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Posts Tagged ‘Clinton

Talk To the Taliban – Obama’s Divide and Rule Strategy

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time to talk to the taliban. (eye patches are optional)

time to talk to the taliban. (eye patches are optional)

Talking to moderate elements of the Taliban in order to undermine its unity is a great second prong of attack – to be combined with a more money-driven attack on Taliban control of Afghan opium. Obama was wise to caution that the complexities of Afghan tribal culture made the mapping of such talks much harder than even in Iraq. There are a number of interesting points embedded in the concept and Obama’s response.

Firstly, the Taliban rose to prominence precisely because they were able to bridge tribal divisions. Clearly they are suscepible to a divide and rule strategy, but we have to get a far better of idea of how to create it. Asking Americans on the ground to accurately understand and act on the landscape of highly complex tribal rivalries might be asking a little too much. And then there’s the question of the time it will take to build this system, and whether picking off local Taliban leaders piecemeal approach is the best way (after all, from then on they will have to be protected).  The best means may be to short-circuit that with standard procedure bribery. After all, the Sons of Iraq turned on the more extreme (Al Qaeda) elements of the Sunni insurgency because they were paid to do so. Read the rest of this entry »

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Written by coolrebel

March 7, 2009 at 3:29 pm

Obama’s Letter to Medvedev – A New Diplomacy in Action

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the russian bear likes a good bargain.

the russian bear likes a good bargain.

President Obama’s not so secret letter to his counterpart in Russia, President Medvedev, seems like a strong beginning to a new, more robust and directed diplomacy. Applying an unspoken quid pro quo that the serious application of pressure by Russia on Iran to stem Tehran’s nuclear ambitions could mean the removal of the US nuclear shield in Eastern Europe draws a big lesson from history. During the missile crisis, Khruschev seriously overreached when he planted missiles in Cuba. Kennedy didn’t back down, but instead offered to give up some obsolete missiles in Turkey in order to save the world from Armageddon.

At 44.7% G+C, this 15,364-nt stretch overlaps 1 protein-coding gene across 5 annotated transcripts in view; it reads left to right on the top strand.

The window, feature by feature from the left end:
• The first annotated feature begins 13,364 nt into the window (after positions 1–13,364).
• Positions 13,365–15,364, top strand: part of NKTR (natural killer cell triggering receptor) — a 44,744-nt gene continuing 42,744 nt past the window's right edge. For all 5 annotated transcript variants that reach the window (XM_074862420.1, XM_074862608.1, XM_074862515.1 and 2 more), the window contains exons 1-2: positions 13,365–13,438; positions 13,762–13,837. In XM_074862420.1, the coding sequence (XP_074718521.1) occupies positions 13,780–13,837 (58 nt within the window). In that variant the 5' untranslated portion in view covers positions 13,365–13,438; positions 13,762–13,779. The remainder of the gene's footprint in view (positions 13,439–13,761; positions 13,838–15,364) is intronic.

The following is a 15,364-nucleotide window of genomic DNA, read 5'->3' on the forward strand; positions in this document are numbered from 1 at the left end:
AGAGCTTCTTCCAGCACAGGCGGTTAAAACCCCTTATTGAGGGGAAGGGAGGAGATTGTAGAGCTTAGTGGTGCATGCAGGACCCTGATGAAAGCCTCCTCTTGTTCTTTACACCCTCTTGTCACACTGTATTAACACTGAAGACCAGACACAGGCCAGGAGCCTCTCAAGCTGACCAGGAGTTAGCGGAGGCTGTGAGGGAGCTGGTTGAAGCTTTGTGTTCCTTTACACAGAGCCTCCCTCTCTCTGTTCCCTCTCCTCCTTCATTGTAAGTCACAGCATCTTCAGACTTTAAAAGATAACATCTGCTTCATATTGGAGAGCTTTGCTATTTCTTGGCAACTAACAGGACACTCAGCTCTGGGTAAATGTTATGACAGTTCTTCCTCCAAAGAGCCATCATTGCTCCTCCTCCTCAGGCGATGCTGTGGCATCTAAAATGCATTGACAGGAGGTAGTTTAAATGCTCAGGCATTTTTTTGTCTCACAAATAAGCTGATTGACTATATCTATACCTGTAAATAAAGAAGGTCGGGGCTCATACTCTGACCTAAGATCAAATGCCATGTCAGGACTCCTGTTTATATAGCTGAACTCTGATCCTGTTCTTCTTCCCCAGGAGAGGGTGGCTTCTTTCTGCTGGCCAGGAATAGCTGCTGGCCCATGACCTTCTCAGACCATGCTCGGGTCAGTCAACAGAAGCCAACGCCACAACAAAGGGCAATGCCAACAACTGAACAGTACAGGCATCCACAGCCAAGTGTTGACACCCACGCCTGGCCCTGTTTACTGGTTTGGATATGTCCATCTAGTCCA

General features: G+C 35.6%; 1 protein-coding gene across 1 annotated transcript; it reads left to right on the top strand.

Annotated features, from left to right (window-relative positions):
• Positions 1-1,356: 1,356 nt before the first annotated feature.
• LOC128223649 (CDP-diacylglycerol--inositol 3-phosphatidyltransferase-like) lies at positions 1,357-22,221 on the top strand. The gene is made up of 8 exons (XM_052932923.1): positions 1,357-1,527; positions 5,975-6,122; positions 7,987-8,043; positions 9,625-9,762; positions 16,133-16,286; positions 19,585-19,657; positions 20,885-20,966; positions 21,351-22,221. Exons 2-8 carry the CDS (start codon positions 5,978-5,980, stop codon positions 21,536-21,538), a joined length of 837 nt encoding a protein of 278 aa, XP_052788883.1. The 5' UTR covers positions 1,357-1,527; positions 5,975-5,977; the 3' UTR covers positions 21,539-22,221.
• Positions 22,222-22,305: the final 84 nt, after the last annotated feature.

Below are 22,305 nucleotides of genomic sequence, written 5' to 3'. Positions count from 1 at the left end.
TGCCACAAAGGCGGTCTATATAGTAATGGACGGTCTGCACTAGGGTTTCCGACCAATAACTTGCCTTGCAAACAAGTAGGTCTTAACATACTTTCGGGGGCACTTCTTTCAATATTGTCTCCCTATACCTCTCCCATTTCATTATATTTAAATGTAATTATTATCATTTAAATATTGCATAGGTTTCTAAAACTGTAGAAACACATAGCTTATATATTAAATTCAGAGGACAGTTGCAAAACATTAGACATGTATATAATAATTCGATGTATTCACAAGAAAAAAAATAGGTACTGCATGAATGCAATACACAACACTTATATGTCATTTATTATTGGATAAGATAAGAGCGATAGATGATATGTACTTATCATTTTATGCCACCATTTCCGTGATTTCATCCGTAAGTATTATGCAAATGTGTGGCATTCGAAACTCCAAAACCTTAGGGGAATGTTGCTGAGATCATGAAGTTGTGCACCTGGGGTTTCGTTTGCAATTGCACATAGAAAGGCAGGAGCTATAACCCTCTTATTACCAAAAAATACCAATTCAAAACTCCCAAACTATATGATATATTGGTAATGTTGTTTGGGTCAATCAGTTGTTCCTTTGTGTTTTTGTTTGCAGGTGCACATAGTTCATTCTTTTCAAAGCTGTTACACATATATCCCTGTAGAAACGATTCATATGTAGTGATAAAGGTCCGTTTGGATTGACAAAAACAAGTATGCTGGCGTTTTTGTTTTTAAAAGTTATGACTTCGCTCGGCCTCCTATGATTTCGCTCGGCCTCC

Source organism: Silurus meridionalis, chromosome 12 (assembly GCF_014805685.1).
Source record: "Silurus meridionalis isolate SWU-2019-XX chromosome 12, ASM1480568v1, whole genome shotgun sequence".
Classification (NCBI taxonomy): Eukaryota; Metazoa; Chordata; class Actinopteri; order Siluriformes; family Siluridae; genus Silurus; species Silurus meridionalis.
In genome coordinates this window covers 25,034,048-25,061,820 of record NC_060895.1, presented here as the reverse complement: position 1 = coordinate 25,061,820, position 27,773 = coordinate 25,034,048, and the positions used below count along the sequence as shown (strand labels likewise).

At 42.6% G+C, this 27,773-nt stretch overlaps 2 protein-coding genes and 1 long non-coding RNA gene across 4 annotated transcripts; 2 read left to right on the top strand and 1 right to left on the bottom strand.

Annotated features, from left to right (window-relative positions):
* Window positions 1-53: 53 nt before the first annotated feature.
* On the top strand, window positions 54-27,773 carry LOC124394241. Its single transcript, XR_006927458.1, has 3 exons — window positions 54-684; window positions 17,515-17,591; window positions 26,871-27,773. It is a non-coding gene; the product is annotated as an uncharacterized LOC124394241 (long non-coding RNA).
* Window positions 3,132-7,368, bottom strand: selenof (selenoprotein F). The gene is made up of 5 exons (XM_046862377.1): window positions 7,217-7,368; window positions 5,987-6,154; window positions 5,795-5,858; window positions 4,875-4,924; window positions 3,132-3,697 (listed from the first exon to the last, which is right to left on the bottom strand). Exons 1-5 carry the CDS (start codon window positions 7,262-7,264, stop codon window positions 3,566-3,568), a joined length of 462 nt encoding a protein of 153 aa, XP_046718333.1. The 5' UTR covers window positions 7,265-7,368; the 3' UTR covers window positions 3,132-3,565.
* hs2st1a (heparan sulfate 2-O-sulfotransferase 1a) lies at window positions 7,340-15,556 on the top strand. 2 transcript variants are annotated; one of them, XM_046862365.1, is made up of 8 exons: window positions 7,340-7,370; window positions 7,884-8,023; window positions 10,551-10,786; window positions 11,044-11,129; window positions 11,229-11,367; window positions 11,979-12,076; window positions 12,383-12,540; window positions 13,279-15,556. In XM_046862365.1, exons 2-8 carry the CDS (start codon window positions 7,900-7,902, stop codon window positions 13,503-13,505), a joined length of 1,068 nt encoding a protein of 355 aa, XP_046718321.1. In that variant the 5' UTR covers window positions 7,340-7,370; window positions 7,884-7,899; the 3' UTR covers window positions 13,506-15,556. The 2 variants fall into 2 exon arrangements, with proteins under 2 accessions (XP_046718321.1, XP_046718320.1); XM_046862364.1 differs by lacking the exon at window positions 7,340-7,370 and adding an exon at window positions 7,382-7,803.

Okay, we’re not quite on the edge of the nuclear abyss just yet, but Obama’s clearly done his homework on dealing with the Russians. He shrewdly realizes how important ‘saving face’ is to in the machismo world of Moscow foreign policy, rightly regards the missile shield as an expensive boondoggle, and understands why Moscow is less than enamoured of Bush’s feeble remonstrations that the shield was primarily in place to protect against Iranian missiles headed for the US or Europe (about a thousand times less likely than a briefcase bomb which would bypass the shield altogether). Add to that the very strong likelihood that the shield won’t work even if challenged and the prospect of canning it isn’t exactly a stretch. Read the rest of this entry »

Written by coolrebel

March 3, 2009 at 8:00 pm

Now It’s Up to the Democratic Congress to Step Up

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clinton in 1993. he came from hope, he ended up nowhere.

a fresh faced bill clinton in 1993. he came from hope, he ended up nowhere.

In 1993 Clinton arrived on a heady wave of enthusiasm, dedicated to undoing some of the excesses of Reaganism. He made a few stumbles, he announced a sweeping healthcare initiative and he got nowhere. There are many reasons for his failure. The sheer newness of the administration, presentation issues, and this – he got very limited support from a Democratically controlled Congress. That opened the door for Gingrich’s charges of stasis and corruption that led to the Contract for America, and sweeping mid-term victories. That broadly was the end of the Clinton Administration as an effective liberally-driven government. It’s the main reason that the Reagan Revolution was not shattered. Clinton became merely a painful interregnum.

Cut to 15 years later.  Obama is getting it right. The budget is a great document, the bipartisan experiment is over, the decision to leave troops behind in Iraq is correct, and the healthcare, energy, and education agendas are on course. Now it’s up to the Democratically elected Congress to respond. Obama’s charm offensive is wasted on the GOP. Obama appears to have realized that. The true targets of his charm offensive should be members of his own Senate caucus with a more conservative viewpoint. Read the rest of this entry »